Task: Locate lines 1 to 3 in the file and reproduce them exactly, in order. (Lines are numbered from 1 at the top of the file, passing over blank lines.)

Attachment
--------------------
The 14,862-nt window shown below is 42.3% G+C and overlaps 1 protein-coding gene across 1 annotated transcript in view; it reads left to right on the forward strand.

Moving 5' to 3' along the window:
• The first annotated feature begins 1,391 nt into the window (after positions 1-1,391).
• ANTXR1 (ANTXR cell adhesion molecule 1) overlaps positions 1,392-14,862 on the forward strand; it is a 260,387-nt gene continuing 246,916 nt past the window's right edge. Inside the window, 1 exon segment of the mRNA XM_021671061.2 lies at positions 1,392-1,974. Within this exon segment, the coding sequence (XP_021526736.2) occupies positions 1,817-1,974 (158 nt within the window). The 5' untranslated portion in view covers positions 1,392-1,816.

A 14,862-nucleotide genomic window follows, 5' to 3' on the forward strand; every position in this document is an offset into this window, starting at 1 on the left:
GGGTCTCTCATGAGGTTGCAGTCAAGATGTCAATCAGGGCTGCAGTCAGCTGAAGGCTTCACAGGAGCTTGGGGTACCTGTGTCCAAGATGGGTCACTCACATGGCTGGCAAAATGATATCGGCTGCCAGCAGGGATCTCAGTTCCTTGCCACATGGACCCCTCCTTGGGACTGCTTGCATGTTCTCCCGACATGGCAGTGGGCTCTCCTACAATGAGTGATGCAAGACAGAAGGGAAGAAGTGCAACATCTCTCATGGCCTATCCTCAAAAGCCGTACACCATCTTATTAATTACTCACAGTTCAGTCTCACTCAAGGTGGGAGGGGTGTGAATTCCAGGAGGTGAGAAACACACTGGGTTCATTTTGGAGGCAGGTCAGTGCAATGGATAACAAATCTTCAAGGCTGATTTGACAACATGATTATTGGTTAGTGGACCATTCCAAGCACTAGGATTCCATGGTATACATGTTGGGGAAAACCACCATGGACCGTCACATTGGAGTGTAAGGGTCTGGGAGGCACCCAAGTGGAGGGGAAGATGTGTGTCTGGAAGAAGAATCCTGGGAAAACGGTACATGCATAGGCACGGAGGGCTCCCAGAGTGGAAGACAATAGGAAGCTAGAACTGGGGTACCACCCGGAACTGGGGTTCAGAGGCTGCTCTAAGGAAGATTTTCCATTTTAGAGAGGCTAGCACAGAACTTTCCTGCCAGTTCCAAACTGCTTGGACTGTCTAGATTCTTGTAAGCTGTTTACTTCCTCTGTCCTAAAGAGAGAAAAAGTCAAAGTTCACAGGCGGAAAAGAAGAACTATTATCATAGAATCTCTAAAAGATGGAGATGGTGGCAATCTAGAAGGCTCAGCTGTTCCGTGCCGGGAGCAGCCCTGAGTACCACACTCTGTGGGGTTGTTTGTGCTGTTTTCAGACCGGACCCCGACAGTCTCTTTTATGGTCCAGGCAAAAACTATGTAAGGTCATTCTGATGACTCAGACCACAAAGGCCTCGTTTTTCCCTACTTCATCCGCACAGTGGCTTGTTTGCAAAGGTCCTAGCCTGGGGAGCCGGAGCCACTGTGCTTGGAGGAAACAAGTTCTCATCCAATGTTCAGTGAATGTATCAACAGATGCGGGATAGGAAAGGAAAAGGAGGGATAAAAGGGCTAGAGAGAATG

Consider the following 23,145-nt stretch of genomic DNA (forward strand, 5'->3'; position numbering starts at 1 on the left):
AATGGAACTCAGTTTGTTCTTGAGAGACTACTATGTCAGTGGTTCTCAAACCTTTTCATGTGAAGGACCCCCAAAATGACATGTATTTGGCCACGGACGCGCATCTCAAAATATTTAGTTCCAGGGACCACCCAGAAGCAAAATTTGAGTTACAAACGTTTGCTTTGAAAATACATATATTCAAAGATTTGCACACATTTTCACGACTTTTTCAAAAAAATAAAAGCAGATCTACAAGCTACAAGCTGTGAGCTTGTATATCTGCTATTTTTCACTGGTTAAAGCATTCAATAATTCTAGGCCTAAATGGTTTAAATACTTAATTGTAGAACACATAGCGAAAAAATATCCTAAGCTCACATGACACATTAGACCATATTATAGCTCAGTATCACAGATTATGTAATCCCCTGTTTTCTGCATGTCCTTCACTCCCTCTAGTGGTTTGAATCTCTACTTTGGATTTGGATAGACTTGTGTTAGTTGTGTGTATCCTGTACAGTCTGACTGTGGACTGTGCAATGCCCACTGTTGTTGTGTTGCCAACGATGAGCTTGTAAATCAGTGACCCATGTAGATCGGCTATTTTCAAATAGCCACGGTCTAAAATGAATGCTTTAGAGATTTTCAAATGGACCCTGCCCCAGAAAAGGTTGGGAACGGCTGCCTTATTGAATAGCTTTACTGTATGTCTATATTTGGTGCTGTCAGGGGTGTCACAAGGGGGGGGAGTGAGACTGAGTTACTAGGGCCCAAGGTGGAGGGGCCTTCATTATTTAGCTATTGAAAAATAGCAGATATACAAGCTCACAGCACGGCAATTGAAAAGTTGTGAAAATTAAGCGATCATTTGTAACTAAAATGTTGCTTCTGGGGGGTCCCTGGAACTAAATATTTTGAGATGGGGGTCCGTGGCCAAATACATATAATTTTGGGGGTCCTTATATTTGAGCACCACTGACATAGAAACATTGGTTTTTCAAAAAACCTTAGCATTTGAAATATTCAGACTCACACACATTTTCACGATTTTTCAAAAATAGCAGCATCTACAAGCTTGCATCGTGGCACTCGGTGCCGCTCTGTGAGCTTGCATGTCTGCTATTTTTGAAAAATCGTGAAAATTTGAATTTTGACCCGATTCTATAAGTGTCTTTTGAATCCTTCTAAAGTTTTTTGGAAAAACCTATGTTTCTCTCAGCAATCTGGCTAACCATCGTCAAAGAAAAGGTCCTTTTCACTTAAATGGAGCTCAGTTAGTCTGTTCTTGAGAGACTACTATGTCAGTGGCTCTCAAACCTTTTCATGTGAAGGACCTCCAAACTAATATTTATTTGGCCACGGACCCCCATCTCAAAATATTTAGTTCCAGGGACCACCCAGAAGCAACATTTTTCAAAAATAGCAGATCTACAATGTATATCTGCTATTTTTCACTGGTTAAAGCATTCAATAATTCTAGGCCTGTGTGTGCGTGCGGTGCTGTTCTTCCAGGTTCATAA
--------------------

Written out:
The 14,862-nt window shown below is 42.3% G+C and overlaps 1 protein-coding gene across 1 annotated transcript in view; it reads left to right on the forward strand.

Moving 5' to 3' along the window:
• The first annotated feature begins 1,391 nt into the window (after positions 1-1,391).